Titi is a past recipient of an IME Elective Bursary which enabled her to travel to Nigeria in 2013 for her project entitled: Ethico-Legal Issues and Nigeria's Mental Health Act: Health Workers' Perspectives. This was a qualitative study focusing on health workers' perspectives of the 'lunacy act' in Nigeria, and the ethico-legal issues which arising from implementation (or lack) of the act. Titi's work involved one-to-one interviews with members of the Ministry of Public Health, health practitioners, and NGOs focusing on mental health.

Take a look at her excellent posters below highlightingthe project.

Titi orally presentedat The World Psychiatry Association International Congress, November 2016 in Cape Town, South Africa.

In poster form,her work has been presented at the Royal College of Psychiatry International Conference 2014 and the Royal College of General Practitioners National Conference 2016.

Pathway to Care - Exploring Accessibility & Delivery of Mental Healthcare in South West Nigeria

Mental Health Ethics & Law in South West Nigeria



Elective Report by Laura Shorthouse, 4th Year Medical Student, University of Liverpool

Below is Laura's report following her recentIME elective in Zambia earlier this year ......

A personal reflection of ethical dilemmas encountered, and the cost-benefit analysis to Livingstone Central Hospital in Zambia for hosting my elective in maternal, neonatal and child health.

During my five-week elective I gained hands-on experience in maternal, neonatal and child health at Livingstone Central Hospital, and in three local community districts served by the hospital - Linda, Maramba and Mwandi. Working days contained rich and varied learning opportunities to accomplish my goals and professionally develop, but also, provided powerful ethical dilemmas and lessons in people, life and myself, forever shaping my future medical career and character.

Ethical dilemmas

I was introduced to the labour ward on my first day, which was an unforgettable first impression. From the initial ethical 'horror' I felt and not wanting to return to the ward, to the in-depth personal and professional thinking it evoked, to finally overcoming it- it was a life changing experience in growing as a future doctor and person. In a large curtain-less room three women were giving birth in silence and shouted at when they made a noise. The first delivery I witnessed in Africa was stillborn twins.

They were left for over five minutes unwrapped on their mother's lap while the midwives cleaned the floor. They were then disposed, without any opportunity to say goodbye. I wanted to comfort the mother but felt it an inappropriate first impression. Instead, I stood there shocked holding back tears. I found this opening hour to 'obstetrics in Africa' cruel, insensitive, detached and degrading with no patient empowerment. I did not want to go back and play any further part.

As the initial shock of witnessing a different cultural and geographical approach to labour eased, I shamefully realised I was being judgemental. I was impinging my ideology of ethical practice onto others, disregarding their culture and traditions as though the ' west' approach was best. I was determined to overcome this dilemma by returning to the ward and learning more about their culture and ideology. I came to understand that Zambian women have adopted a tough 'carry on' exterior because sadly losing a baby is more of the 'norm' in their culture than mine, as well as them feeing grateful to still be alive post childbirth- to them it is the best way of moving forward. They prefer silence because it is important for them to introduce their baby into a calm environment. Being silent is their personal, empowering and autonomous choice, rather than the oppressive, degrading and paternalistic one I wrongly assumed. Subsequently whilst this was foreign to me, I had chosen to work here and believed it important to respect their wishes and culture moving forward. I therefore felt I was subconsciously empowering my patients and respecting their autonomy thus providing good medical practice; albeit in a very different way to home.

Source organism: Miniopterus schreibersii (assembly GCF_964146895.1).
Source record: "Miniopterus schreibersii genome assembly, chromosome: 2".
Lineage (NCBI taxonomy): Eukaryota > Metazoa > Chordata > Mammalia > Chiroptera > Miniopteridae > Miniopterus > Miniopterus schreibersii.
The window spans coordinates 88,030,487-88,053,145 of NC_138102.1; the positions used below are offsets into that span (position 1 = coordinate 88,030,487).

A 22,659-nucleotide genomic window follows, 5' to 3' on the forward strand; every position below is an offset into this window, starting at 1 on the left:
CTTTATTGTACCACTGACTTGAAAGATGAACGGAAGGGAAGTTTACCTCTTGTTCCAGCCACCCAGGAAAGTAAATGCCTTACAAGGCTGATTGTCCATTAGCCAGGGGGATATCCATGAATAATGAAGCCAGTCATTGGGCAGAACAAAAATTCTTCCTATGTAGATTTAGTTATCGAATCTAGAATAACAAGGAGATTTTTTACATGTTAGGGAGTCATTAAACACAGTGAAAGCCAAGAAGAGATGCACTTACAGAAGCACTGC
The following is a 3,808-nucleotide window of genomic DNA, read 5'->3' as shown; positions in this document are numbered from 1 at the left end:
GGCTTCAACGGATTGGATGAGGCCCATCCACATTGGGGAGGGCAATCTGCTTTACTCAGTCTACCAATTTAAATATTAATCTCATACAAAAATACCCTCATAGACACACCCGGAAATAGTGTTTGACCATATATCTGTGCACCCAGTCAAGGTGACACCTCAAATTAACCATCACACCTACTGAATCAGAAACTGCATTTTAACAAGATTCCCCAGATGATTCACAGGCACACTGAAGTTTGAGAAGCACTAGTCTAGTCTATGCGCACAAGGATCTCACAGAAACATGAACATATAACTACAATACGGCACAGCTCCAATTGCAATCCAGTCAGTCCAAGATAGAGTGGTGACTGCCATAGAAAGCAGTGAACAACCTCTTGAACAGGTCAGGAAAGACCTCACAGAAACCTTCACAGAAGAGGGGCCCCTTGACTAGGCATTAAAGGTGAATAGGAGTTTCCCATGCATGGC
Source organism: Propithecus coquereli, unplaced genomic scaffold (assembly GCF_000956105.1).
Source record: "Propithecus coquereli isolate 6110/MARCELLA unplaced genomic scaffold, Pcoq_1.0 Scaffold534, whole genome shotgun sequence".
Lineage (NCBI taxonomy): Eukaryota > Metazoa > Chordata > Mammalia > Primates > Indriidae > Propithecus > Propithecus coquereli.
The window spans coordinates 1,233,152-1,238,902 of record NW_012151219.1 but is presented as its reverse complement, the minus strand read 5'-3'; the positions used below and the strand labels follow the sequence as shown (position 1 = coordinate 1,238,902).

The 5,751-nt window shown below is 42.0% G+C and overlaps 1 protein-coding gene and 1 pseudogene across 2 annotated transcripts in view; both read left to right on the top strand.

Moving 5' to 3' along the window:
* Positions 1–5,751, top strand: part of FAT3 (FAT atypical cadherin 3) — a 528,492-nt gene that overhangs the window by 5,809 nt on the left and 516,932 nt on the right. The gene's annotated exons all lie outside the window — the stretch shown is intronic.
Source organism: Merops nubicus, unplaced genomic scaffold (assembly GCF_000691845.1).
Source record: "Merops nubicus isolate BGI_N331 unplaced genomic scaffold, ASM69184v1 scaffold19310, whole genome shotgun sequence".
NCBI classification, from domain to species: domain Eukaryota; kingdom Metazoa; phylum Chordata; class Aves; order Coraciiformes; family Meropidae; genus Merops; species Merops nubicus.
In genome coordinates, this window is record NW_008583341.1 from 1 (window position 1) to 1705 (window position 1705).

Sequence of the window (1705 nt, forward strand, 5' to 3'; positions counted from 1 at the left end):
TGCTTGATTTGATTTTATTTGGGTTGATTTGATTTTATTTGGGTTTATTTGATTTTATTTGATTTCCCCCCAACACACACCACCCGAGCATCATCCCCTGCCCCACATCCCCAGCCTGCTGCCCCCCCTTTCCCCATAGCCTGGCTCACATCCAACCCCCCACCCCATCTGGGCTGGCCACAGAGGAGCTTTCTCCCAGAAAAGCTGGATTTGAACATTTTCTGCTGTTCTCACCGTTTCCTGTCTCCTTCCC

The English language, whilst the official language of Zambia and that of medicine, was predominately limited to wealthy well-educated families, or young children benefiting from international volunteering projects teaching English. Consequently there were several occasions, notably obstetrics and gynaecology, where I needed translators. These were not third party impartial translators like in the UK, but either other doctors, the patient's family or their own children. Where possible I would have preferred doctors, however I did not want to ethically burden my overworked and understaffed host, so relied mostly on the latter two. Taking obstetric and gynaecology histories involve asking many sensitive, intimate and personal questions, which I found not only uncomfortable asking others but took longer. I overcame this discomfort by remembering it was necessary to gather information to treat effectively. In paediatrics, I tried to obtain the history from the child which given their good level of English was more possible and I preferred.